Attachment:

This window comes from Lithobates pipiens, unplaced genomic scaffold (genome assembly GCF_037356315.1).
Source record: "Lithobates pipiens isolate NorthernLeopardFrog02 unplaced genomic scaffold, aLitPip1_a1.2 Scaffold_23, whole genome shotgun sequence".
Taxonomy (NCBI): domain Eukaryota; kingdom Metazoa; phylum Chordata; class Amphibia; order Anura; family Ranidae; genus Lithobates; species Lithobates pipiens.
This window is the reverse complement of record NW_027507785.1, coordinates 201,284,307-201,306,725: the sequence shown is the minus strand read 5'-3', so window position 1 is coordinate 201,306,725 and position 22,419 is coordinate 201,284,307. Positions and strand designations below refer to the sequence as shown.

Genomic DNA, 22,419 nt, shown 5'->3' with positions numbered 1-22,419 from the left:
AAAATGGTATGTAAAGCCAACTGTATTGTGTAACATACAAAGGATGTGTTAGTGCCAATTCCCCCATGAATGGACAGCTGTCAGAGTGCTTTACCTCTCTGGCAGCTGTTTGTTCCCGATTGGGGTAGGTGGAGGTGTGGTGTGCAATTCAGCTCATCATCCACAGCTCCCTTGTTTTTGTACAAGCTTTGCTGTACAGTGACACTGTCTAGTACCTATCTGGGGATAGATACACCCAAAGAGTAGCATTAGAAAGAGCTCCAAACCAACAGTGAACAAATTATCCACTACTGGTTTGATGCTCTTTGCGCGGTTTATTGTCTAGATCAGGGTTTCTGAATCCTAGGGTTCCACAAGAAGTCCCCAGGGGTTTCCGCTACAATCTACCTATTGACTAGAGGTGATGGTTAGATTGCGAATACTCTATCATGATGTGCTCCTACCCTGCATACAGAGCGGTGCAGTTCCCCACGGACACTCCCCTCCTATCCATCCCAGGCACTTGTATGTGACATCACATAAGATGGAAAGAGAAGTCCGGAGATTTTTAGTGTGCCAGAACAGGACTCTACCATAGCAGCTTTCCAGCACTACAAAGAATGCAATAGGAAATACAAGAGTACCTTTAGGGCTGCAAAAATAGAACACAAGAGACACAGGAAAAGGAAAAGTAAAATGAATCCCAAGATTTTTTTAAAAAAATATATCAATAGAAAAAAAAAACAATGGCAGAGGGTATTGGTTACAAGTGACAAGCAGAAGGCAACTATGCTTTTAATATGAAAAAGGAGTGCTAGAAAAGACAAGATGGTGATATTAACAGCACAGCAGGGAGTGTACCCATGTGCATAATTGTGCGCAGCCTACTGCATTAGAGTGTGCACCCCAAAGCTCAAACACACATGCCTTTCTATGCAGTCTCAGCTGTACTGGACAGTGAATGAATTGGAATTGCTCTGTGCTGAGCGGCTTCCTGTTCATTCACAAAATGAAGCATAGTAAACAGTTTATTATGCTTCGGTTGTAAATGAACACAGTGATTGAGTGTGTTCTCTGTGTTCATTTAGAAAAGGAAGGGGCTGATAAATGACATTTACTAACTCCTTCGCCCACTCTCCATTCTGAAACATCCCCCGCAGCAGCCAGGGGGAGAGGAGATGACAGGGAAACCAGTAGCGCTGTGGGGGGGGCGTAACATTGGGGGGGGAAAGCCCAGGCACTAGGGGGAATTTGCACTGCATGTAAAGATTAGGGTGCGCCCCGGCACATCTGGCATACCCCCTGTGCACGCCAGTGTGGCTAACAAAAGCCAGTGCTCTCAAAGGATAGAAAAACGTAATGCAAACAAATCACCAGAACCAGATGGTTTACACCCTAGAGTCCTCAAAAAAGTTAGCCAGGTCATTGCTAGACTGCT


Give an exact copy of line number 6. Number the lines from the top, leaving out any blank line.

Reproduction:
AAAATGGTATGTAAAGCCAACTGTATTGTGTAACATACAAAGGATGTGTTAGTGCCAATTCCCCCATGAATGGACAGCTGTCAGAGTGCTTTACCTCTCTGGCAGCTGTTTGTTCCCGATTGGGGTAGGTGGAGGTGTGGTGTGCAATTCAGCTCATCATCCACAGCTCCCTTGTTTTTGTACAAGCTTTGCTGTACAGTGACACTGTCTAGTACCTATCTGGGGATAGATACACCCAAAGAGTAGCATTAGAAAGAGCTCCAAACCAACAGTGAACAAATTATCCACTACTGGTTTGATGCTCTTTGCGCGGTTTATTGTCTAGATCAGGGTTTCTGAATCCTAGGGTTCCACAAGAAGTCCCCAGGGGTTTCCGCTACAATCTACCTATTGACTAGAGGTGATGGTTAGATTGCGAATACTCTATCATGATGTGCTCCTACCCTGCATACAGAGCGGTGCAGTTCCCCACGGACACTCCCCTCCTATCCATCCCAGGCACTTGTATGTGACATCACATAAGATGGAAAGAGAAGTCCGGAGATTTTTAGTGTGCCAGAACAGGACTCTACCATAGCAGCTTTCCAGCACTACAAAGAATGCAATAGGAAATACAAGAGTACCTTTAGGGCTGCAAAAATAGAACACAAGAGACACAGGAAAAGGAAAAGTAAAATGAATCCCAAGATTTTTTTAAAAAAATATATCAATAGAAAAAAAAAACAATGGCAGAGGGTATTGGTTACAAGTGACAAGCAGAAGGCAACTATGCTTTTAATATGAAAAAGGAGTGCTAGAAAAGACAAGATGGTGATATTAACAGCACAGCAGGGAGTGTACCCATGTGCATAATTGTGCGCAGCCTACTGCATTAGAGTGTGCACCCCAAAGCTCAAACACACATGCCTTTCTATGCAGTCTCAGCTGTACTGGACAGTGAATGAATTGGAATTGCTCTGTGCTGAGCGGCTTCCTGTTCATTCACAAAATGAAGCATAGTAAACAGTTTATTATGCTTCGGTTGTAAATGAACACAGTGATTGAGTGTGTTCTCTGTGTTCATTTAGAAAAGGAAGGGGCTGATAAATGACATTTACTAACTCCTTCGCCCACTCTCCATTCTGAAACATCCCCCGCAGCAGCCAGGGGGAGAGGAGATGACAGGGAAACCAGTAGCGCTGTGGGGGGGGCGTAACATTGGGGGGGGAAAGCCCAGGCACTAGGGGGAATTTGCACTGCATGTAAAGATTAGGGTGCGCCCCGGCACATCTGGCATACCCCCTGTGCACGCCAGTGTGGCTAACAAAAGCCAGTGCTCTCAAAGGATAGAAAAACGTAATGCAAACAAATCACCAGAACCAGATGGTTTACACCCTAGAGTCCTCAAAAAAGTTAGCCAGGTCATTGCTAGACTGCT